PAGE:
I typically create 3 mood boards for any design project. Depending on the style, I spend 1 to 3 hours on each. Before starting I come up with a list of adjectives for each board. An example might be:

  • Dark, glossy, slick, modern, edgy, hard, aggressive
  • Soft, muted, round, layered, elegant, realistic
  • Colorful, rough, sketchy, bright, illustration

These adjectives serve as guidelines as I pull together the elements. The words (and boards) should have strong differences. Including a wide range of styles is important for getting the most out of this process.

How do I present it?

Prepare your client by explaining how the mood board fits into your process. Tell them what you hope to get out of the review and let them know that any and all feedback is welcomed at this point.

When you are presenting, clue your client in to the inspiration behind each of your boards. Your starter list of adjectives is helpful here. Remind them that nothing on the boards is set in stone and that they are simply a tool used to focus the design process.

You will find that in most cases a client will know which mood board feels right to them within seconds. If they need to see a few additional options, making revisions at this stage is quick and painless.

What are the benefits?

Faster mockup production

Some clients will argue that they don’t want to pay for mood boards and would rather go straight to mockups, but a few short hours spent up front can save countless hours down the line. With a visual guide created and a clear vision of where you’re headed it’s much easier to jump right in to the visual prototyping process. There is no blank-canvas syndrome to deal with, and no gnawing feeling that you are wasting your time on a concept they might not like. Best of all, there are no big surprises. Since using mood boards I have yet to run into a project that was a complete do-over.

Smoother client buy-in

Additionally, early client participation makes them a bigger part of the project. When clients feel involved they are more likely to trust you. Mood boards make it clear that you are listening to them and considering their input. They also gain insight into the thinking behind your decisions, dispelling the all-too-common notion that designers choose everything on a whim. Knowing why you picked something will often keep personal preferences (ie/​the client’s favorite color is purple so she would like to see that as a background) from creeping in as change requests.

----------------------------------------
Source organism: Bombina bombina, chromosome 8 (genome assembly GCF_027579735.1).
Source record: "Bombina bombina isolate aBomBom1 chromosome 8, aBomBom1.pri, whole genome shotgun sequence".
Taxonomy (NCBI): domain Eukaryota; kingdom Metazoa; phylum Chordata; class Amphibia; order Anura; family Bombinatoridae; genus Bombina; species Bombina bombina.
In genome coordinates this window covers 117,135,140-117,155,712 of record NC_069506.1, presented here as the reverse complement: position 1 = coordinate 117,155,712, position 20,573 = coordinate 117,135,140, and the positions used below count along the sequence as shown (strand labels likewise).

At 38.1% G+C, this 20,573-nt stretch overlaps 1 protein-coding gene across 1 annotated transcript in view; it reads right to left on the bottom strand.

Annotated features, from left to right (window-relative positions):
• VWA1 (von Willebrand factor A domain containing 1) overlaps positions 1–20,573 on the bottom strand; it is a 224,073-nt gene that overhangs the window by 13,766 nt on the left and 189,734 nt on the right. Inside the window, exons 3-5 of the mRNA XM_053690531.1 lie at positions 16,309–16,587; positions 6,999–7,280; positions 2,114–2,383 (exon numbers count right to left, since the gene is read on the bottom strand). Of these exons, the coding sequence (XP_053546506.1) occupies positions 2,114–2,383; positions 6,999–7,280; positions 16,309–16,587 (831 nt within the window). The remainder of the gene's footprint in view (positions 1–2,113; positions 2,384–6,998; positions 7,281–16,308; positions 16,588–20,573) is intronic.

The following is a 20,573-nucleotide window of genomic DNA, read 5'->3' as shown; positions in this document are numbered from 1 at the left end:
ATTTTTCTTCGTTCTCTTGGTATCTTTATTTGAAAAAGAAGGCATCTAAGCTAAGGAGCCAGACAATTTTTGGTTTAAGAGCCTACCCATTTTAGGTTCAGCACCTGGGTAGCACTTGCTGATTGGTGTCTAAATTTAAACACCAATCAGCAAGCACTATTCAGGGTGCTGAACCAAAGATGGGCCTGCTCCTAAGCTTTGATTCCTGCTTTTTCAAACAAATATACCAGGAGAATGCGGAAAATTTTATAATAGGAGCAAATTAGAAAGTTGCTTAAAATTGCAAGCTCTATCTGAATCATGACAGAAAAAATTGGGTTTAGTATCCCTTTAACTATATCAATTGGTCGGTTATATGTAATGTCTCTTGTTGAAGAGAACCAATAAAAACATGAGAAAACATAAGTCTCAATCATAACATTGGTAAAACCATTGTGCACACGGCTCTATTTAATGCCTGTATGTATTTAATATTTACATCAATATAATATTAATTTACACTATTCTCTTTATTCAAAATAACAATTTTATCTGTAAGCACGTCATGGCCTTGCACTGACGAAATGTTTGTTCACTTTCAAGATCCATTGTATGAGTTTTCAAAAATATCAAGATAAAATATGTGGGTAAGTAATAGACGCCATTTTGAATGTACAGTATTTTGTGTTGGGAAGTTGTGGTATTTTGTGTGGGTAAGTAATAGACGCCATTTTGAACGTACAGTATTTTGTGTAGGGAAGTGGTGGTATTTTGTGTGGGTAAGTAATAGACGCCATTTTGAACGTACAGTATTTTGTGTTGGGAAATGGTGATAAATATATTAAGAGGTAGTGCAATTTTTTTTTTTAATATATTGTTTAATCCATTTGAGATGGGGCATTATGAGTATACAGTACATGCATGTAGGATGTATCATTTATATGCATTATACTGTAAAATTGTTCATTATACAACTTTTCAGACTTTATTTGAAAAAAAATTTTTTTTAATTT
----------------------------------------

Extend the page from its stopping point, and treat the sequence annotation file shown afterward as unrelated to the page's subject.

Less frustration, more fun

Mood boards are so much fun, they hardly feel like work. Designing loosely lets you brainstorm, explore and play with different styles without all the limitations a layout (and coding realities) will later impose. They also keep revision cycles to a minimum, something every designer can appreciate.


Now that you know why they’re useful, it’s time to make them a part of your process. Not quite ready to jump in? Check out a few examples to get your creative juices flowing.

Below, a collage mood board created for an online store selling baby clothing and accessories.

Collage Style Mood Board

Adjectives they chose to describe their brand include stylish, friendly, and modern. The collage suggests a blue and brown color scheme, a mix of handwritten and serif fonts, rounded buttons and a few handmade elements.

For comparison, here is an example of a template mood board for the same project:

Template Style Mood Board

The template takes a more streamlined approach, dropping the handmade elements but keeping the blue and brown color scheme. The color palette, patterns, type treatments and photo usage are all more explicit.

If you need more ideas, the Flickr Inspiration Boards group has a great collection from designers of all kinds. 

Try using mood boards in your next project. They’re a fun, efficient and effective way to communicate big design ideas.

Written exclusively for WDD by Mindy Wagner. She is a web designer at Viget Labs and has worked in both print and web design for over 8 years. She has a degree in Electronic Media Art and Communication from Rensselaer Polytechnic Institute. 

Have you used mood boards or are you considering them? Please share your comments below.

WDD Staff

WDD staff are proud to be able to bring you this daily blog about web design and development. If there’s something you think we should be talking about let us know @DesignerDepot.